Forum for Science, Industry and Business

Sponsored by:     3M 
Search our Site:

 

Tohoku grim reminder of potential for Pacific Northwest megaquake

22.02.2012
University of Nevada, Reno geophysicist presents study at science conference in Vancouver, B.C.

The March 11, 2011 Tohoku earthquake is a grim reminder of the potential for another strong-motion mega-earthquake along the Pacific Northwest coast, geophysicist John Anderson of the University of Nevada, Reno told members of the American Association for the Advancement of Science in a lecture at their annual conference in Vancouver, B.C. Sunday.

"The Cascadia fault line, which runs from southern Canada all the way to Northern California, could have much stronger ground-motions than those observed in Japan," Anderson, a professor of geophysics, said. "The Tohoku earthquake, while only half the length of Cascadia, is an analog for an earthquake that could happen here in the northwestern United States and southwestern British Columbia."

Both Japan and Cascadia sit above subduction zones that dip at a low angle beneath the land. One might consider them roughly mirror images, he said.

"In this mirror image, one can see that if the same earthquake occurred in Cascadia, the fault would rupture to a significant distance inland, since the Cascadia trench sits much closer to the coastline than the trench off the coast of Japan, Anderson said. "Some models predict that a Cascadia earthquake will not rupture so far under the land, but if it does, the data from the Tohoku earthquake predict stronger ground motions along our west coast than those seen in Japan. In any case, the ground motions from Tohoku are critical for understanding the seismic hazard here in Vancouver, and in Seattle, and Portland, and Eureka and all points in between."

In Cascadia, the last great earthquake occurred on January 26, 1700. Based on the size of the tsunami, the magnitude of that earthquake was about magnitude 9.0.

"Although the average interval is apparently larger, earthquakes of this size in the past may have recurred with intervals of as small as about 300 years. So it would not be a scientific surprise if such an event were to occur in the near future," Anderson said. "If you live in the Pacific northwest, look at the videos of Tohoku as a reminder to be prepared for an earthquake and tsunami."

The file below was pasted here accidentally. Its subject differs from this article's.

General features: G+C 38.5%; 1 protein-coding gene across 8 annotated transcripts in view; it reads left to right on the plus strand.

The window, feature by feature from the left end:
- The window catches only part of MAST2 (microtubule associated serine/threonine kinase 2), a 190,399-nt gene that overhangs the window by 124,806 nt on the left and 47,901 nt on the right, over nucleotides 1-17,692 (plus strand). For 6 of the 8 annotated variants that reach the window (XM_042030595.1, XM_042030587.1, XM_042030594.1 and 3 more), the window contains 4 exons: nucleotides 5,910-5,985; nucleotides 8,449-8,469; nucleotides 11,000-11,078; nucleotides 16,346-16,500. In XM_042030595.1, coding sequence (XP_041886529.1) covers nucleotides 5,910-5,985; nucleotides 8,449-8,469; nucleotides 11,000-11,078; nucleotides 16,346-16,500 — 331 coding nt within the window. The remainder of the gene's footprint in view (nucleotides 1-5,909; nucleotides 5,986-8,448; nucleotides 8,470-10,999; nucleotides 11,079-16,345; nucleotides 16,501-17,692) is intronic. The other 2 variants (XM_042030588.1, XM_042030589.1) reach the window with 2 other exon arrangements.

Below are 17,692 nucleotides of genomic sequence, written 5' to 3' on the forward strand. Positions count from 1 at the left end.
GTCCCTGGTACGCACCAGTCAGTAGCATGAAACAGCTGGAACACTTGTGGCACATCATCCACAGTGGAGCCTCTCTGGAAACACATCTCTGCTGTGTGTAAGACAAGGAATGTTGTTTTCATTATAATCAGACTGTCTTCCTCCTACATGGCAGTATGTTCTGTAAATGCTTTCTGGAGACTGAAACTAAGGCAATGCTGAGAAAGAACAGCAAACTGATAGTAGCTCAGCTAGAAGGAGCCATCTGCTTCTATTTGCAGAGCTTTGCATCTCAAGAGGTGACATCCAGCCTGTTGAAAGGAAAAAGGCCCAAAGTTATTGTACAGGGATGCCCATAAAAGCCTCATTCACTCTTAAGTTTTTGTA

Anderson, who studies strong ground-motions, spent nine months recently as a visiting research professor at the prestigious Tokyo University, home of one of the world's premier seismology programs. Before coming to the Universtiy of Nevada, Reno in 1998, he earned his doctorate in geophysics from Columbia University and has held appointments at the California Institute of Technology, University of Southern California and the University of California at San Diego.

In his presentation at the AAAS conference, about the strong ground motions in the Tohoku earthquake, he discusses the significance of the data, the effects of the source on the nature of the data, the effects of site response, and some discussion of the engineering effects.

"There have of course been other mega-earthquakes, but this is by far the best-recorded," he said. "The Japanese event will undoubtedly stand as the best-recorded megaquake for a long time to come, both because megaquakes are rare and because no place is as well instrumented as the islands of Japan."

For instance, the strong ground motions that could be generated along Cascadia, unfortunately, might not be observed nearly as thoroughly, since the strong motion instrumentation in most of the Cascadia region is sparse compared to Japan.

Anderson said that in spite of the occasional records with high accelerations, damage to structures from the shaking in Tohoku was reduced by high building standards, and because the ground velocities caused by the earthquake were not high enough to cause damage even at sites with peak acceleration over 1g.